They said two other protesters were shot dead late Thursday night.
The gunfire continued unabated, even though Assad told U.N. Secretary-General Ban Ki-moon that military and police operations had stopped, according to a statement issued by the United Nations. The harsh statements by President Barack Obama and European leaders also appeared to have no immediate effect.
The London-based Syrian Observatory for Human Rights and The Local Coordination Committees, a group that documents anti-regime protests, said demonstrations took place in areas including the capital Damascus, central city of Homs, southern province of Daraa, coastal city of Latakia and eastern city of Deir el-Zour.
The observatory and the LCC said two protesters were shot dead Friday afternoon in the villages of Hirak and Inkhil in the southern province of Daraa.
The shooting was accompanied by a wave of arrests in several parts of Syria. Despite the crackdown thousands of people protested Thursday night demanding Assad's ouster, activists said.
The observatory and The LCC said Thursday's shooting killed one person in a Damascus suburb and other died of his wounds early Friday in the central city of Homs.
Syrian state TV said four policemen were wounded by gunmen in Inkhil on Friday.
Rami Abdul-Rahman, who heads the observatory, said there was wide security deployment in many parts of the country. The military positioned armored personnel carriers in some areas. Citing witnesses, Abdul-Rahman said army checkpoints were set up as usual in the northwestern region of Jabal al-Zawiya in Idlib province.
"I've seen soldiers walking through the streets of the city," said an activist in Homs who asked that her name not be mentioned for fear of government reprisals. "But I can't hear gunfire, and I don't believe they are shooting."
Assad is coming under mounting criticism for his crackdown on a 5-month uprising. Human rights groups and witnesses accuse Syrian troops of firing on largely unarmed protesters and say more than 1,800 civilians have been killed since mid-March.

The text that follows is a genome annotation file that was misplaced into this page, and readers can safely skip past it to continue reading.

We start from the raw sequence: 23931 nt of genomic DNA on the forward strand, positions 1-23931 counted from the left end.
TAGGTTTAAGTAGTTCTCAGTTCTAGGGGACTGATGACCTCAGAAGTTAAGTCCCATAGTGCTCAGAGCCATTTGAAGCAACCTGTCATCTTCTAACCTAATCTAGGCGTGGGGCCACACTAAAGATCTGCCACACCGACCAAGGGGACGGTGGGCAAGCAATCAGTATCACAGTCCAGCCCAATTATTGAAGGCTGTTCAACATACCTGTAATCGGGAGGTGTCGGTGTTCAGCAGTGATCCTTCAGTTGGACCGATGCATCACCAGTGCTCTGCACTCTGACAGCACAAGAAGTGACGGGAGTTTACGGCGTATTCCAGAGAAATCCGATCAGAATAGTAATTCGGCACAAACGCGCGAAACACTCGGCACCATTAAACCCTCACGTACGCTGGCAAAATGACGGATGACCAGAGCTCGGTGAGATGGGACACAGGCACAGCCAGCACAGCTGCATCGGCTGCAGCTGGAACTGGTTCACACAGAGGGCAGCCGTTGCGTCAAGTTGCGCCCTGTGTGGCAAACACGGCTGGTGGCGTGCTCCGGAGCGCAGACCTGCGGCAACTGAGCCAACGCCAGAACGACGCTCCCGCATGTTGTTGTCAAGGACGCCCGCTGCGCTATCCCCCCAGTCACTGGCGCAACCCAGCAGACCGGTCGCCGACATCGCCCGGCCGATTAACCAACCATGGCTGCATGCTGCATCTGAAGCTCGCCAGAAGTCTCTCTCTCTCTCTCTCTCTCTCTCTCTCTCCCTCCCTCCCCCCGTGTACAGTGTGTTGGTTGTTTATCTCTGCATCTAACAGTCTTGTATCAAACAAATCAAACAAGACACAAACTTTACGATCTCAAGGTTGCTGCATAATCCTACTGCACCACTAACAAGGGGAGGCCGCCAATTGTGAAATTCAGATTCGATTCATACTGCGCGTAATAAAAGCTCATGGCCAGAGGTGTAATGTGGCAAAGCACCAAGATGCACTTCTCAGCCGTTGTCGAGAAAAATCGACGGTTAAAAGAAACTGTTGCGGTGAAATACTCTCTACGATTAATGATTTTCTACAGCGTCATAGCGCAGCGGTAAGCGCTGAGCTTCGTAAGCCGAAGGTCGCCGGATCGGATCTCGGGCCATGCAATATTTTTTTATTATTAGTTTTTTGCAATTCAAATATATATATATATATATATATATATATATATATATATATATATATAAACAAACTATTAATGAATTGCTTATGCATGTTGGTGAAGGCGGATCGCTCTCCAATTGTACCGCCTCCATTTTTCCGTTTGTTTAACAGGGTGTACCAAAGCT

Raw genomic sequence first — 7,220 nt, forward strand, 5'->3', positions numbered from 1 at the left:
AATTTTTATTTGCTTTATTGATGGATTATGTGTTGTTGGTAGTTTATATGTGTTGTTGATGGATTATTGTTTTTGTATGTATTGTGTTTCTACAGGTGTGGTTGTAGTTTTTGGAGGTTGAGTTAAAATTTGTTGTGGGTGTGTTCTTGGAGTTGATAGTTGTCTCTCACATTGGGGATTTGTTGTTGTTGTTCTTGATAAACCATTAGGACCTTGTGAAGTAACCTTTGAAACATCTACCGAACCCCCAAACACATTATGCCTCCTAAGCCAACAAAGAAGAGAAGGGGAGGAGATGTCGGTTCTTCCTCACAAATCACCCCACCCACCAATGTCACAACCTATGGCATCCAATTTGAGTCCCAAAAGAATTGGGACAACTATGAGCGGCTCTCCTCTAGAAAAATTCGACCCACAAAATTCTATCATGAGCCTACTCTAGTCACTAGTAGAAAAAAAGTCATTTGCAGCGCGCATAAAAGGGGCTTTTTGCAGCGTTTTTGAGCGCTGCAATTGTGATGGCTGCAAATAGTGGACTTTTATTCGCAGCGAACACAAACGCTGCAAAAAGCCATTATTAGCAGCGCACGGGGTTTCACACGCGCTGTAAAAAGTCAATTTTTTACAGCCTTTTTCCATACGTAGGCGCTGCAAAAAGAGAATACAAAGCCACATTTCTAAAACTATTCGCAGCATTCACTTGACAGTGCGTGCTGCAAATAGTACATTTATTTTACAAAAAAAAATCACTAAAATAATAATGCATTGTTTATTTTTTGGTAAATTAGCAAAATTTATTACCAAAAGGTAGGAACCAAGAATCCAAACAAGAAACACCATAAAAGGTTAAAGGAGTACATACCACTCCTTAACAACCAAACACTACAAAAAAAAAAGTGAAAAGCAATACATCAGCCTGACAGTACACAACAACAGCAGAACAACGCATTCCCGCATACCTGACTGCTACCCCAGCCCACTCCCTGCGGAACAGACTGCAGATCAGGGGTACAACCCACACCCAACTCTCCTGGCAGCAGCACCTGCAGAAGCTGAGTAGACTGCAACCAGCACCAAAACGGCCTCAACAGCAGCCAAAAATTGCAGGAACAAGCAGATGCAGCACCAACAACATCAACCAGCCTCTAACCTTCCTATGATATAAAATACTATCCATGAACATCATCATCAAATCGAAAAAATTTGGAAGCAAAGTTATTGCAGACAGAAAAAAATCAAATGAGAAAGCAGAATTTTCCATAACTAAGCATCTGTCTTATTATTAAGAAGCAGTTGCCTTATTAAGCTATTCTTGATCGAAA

Activists posted an amateur video online Friday showing two soldiers in uniform slapping and kicking about a dozen detainees inside a bus and forcing them to chant "our souls, our blood we sacrifice for you Bashar," and "God, Syria and Bashar only."
The Associated Press could not verify the videos. Syria has banned most foreign media and restricted local coverage, making it impossible to get independent confirmation of the events on the ground.
In a stinging written statement, President Barack Obama said Thursday that Assad has overseen a vicious onslaught of his people as they protest for freedom. It was Obama's first explicit call for Assad to step down.
Obama said Assad's calls for reform ring hollow while he is "imprisoning, torturing and slaughtering his own people." Obama also signed an executive order that gives his administration authority to impose sweeping new sanctions on Syria intended to further isolate Assad.
The leaders of France, Britain and Germany issued a statement saying Assad should "leave power in the greater interests of Syria and the unity of his people."
In a report released in Geneva, a U.N. team said the violence in Syria should be referred to the International Criminal Court. Crimes against humanity are considered the most serious of all international human rights violations after genocide.